I am guilty of losing my way and deviating from my moral compass. I created a character I thought I was supposed to be in the world, and played that role until I had a moment of clarity where I realized how unfulfilling it was.

I looked at who I was, both good and bad attributes, and from that I saw an honest picture of who I was. If I want to be comfortable and truly happy I need to face both, and be willing to work on the latter.

The effects are immediate; it is amazing how many of our problems are solved just by simply identifying them. The more difficult aspects of ourselves take time to work on, but at least we have gained an awareness of them.

A big part of finding my truth and being aware of it was sitting in silence with myself, which is something I try to do on a daily basis. I completely disconnect from the world for a small amount of time each day, sometimes as little as ten minutes. I turn all the electronics off, leave my phone in the other room and sit in silence with myself. It was a strange experience at first, but it is one of the most significant practices I’ve come to rely on.

We can’t be anyone but ourselves, despite what society tells us who or what we ought to be.

My Debut Book Released!

My first book titled “Thoughts” has been published and released by Libero Media!  It is a book of short stories and life that commentate on the human condition and experience in contemporary society.  You can check it out via the link below.  I hope you enjoy it and appreciate all feedback!  Thanks

 

Fear and Hysteria in the “Two Americas”

As a child there are few things worse than watching your parents argue. I didn’t mind much if they argued with someone else, because I was clear on what side I was on, but when they argued with each other I couldn’t stand it.

As a paralegal working in family law I see the results of years and years of arguments and built up resentment. The situation blows up and the parties split. The house, cars, pensions are divvied between the two and they go their separate ways. That is easy to do with two people, but the process doesn’t translate to sovereign nations.

That’s currently how I feel right now, and how I have felt since January 20th – like I’m watching my parent’s argue over who forgot to take out the trash and I just want to get out of there as fast I can because the conversation is clearly disintegrating.

Prior to this presidential race, when people I spoke with divulged their political leanings they would say something like “well I’m socially a democrat, but fiscally conservative” or “I’m somewhere in the middle.”

Unfortunately for America, those sentiments have evaporated. People have floated to the extreme ends of the ideological spectrum and unapologetically dismantle anyone who expresses ideas that are to the right or left of where they stand.

Unlike marriage, when this conversation escalates and disintegrates, we cannot divorce the other side of the country, split our stuff, and go our separate ways. There are not “two America’s” and never have been. There is one America with millions of different people who come from all walks of life and hold different beliefs. We compromise and work together to get by. It seems we have traded that idea in for the divide and conquer rhetoric that has softly but persistently been in our ear.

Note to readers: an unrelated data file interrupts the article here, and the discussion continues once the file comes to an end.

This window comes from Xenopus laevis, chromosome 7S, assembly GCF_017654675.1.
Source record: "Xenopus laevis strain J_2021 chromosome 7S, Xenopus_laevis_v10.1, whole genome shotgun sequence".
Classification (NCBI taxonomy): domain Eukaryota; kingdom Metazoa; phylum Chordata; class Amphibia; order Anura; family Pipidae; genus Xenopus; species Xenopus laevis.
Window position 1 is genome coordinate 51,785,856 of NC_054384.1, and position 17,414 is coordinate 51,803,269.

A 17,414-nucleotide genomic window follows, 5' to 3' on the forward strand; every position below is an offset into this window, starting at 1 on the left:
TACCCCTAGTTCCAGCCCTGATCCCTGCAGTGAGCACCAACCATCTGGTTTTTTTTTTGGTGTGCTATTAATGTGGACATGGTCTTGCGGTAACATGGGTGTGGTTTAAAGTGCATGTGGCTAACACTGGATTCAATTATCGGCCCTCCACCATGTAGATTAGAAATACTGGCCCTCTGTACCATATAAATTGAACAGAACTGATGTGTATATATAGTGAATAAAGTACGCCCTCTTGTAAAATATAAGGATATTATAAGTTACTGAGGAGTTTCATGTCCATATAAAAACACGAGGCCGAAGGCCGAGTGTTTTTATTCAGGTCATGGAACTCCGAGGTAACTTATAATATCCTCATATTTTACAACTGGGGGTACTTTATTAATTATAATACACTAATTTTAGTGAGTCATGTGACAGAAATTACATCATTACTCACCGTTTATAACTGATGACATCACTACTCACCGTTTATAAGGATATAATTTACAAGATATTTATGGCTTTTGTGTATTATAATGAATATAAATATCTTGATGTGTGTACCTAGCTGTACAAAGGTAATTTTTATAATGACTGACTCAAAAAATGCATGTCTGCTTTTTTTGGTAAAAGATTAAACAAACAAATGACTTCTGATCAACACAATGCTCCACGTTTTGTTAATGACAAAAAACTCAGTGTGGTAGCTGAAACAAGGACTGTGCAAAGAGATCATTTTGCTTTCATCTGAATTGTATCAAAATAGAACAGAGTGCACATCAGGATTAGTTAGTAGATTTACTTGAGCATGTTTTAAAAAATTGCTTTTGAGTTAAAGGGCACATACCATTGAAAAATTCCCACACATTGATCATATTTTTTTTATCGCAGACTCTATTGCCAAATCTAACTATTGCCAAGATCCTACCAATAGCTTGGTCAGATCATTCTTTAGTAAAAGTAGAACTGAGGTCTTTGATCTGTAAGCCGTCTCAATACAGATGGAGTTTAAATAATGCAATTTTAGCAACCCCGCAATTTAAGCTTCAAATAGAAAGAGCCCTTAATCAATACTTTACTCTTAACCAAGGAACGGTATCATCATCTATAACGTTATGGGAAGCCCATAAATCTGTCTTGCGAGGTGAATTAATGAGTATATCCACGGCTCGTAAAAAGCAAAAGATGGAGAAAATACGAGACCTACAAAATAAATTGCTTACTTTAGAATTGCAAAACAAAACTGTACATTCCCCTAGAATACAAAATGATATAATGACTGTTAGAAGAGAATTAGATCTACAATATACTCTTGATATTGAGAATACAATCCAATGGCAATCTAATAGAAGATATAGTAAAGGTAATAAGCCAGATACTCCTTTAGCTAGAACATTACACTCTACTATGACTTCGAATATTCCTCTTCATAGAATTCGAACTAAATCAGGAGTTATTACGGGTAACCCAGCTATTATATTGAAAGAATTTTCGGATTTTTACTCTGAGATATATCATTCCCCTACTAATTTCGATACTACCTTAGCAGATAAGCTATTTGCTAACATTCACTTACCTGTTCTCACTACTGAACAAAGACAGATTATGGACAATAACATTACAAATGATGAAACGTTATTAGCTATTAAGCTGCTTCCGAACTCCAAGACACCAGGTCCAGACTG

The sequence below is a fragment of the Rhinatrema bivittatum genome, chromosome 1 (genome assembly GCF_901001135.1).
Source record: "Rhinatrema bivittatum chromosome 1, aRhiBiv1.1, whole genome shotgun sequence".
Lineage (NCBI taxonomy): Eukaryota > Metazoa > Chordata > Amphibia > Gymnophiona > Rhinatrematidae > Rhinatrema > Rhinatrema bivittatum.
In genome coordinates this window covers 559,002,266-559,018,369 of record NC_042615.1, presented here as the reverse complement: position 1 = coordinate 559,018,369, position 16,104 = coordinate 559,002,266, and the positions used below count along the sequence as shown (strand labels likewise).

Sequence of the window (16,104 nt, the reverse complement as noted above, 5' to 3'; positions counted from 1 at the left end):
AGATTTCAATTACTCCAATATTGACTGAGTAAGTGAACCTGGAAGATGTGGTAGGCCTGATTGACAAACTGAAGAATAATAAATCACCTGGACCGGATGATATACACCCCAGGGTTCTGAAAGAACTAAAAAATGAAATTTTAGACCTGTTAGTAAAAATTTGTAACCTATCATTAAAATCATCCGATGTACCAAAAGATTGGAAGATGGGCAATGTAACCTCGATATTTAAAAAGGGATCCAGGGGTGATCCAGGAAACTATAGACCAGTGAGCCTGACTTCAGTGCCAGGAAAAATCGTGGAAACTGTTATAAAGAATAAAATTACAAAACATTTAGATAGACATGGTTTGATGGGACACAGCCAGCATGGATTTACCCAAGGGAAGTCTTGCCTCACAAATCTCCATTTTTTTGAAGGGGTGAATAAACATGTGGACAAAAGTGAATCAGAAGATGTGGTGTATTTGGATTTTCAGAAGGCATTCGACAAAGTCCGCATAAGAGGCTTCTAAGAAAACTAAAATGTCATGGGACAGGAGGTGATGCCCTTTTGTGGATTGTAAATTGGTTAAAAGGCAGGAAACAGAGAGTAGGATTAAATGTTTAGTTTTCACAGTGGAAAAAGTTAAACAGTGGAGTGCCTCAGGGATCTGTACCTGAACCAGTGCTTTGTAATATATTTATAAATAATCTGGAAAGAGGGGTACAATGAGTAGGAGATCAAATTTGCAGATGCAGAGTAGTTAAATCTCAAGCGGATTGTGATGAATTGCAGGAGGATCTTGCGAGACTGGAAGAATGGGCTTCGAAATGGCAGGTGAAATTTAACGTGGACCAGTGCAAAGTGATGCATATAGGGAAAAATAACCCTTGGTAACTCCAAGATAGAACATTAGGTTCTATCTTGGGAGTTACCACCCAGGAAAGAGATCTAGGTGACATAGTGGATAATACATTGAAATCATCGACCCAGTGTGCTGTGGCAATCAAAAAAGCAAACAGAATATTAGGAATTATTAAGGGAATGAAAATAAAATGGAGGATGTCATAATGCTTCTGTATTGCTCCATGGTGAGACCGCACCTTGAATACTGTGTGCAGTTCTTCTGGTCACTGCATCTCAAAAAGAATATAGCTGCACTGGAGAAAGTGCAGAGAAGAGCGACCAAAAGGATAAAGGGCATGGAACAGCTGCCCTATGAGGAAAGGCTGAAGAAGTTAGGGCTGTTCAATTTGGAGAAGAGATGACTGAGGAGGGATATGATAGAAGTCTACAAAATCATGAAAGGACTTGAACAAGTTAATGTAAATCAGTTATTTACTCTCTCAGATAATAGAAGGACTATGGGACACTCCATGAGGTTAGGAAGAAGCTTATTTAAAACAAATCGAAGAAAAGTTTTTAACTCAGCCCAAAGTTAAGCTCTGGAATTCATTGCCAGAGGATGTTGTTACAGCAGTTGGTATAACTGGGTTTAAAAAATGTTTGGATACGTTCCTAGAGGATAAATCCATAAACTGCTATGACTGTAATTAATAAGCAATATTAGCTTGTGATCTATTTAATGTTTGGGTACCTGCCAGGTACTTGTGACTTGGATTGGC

We are currently in a crisis of hysteria, partially fueled by the media, a partisan institution that rarely reports news objectively. Part of this hysteria is the belief that people who voted differently from us must be fundamentally flawed as human beings. They aren’t just fellow countrymen who have differing political opinions, but instead are racists, sexists, and homophobes – words that have grave meaning, but are thrown around carelessly with no awareness of their actual definition.

I’ve lived in Los Angeles for two years, spanning the entire presidential race, Trump’s inauguration, and his first weeks in office. Not once have I driven past a car with a Donald Trump bumper sticker on it. I have seen Hillary and Bernie bumpers stickers in every shape, size, color, and texture in every variety they are made, but not one Trump sticker. I think bumper stickers are tacky so I never thought much about it. But then the reason occurred to me – self-preservation. A city this big is sure to have its fair share of Trump supporters. But the lonely Trump supporter in Los Angeles doesn’t want his car keyed and windows smashed in.

I lean to the left politically, but I understand that person’s plight. I laugh at politically incorrect jokes under my breath, and keep my thoughts about my high taxes to myself for fear of the thought police jumping out of a palm tree to berate me.

The opposite can be said for the liberal outposts in red states and neither is right. The most attractive thing about America is freedom – freedom of speech, ideas, and the freedom to disagree with one another. We have strayed from that in a fit of hysteria.

The person I voted for on Election Day did not win. I am not thrilled with the president or the policies he has put forth, but believe that the people who did vote for him, did so based on reasons they felt were important or logical. That’s just the way it is in a free democratic country. Sometimes your guy wins, sometimes he doesn’t.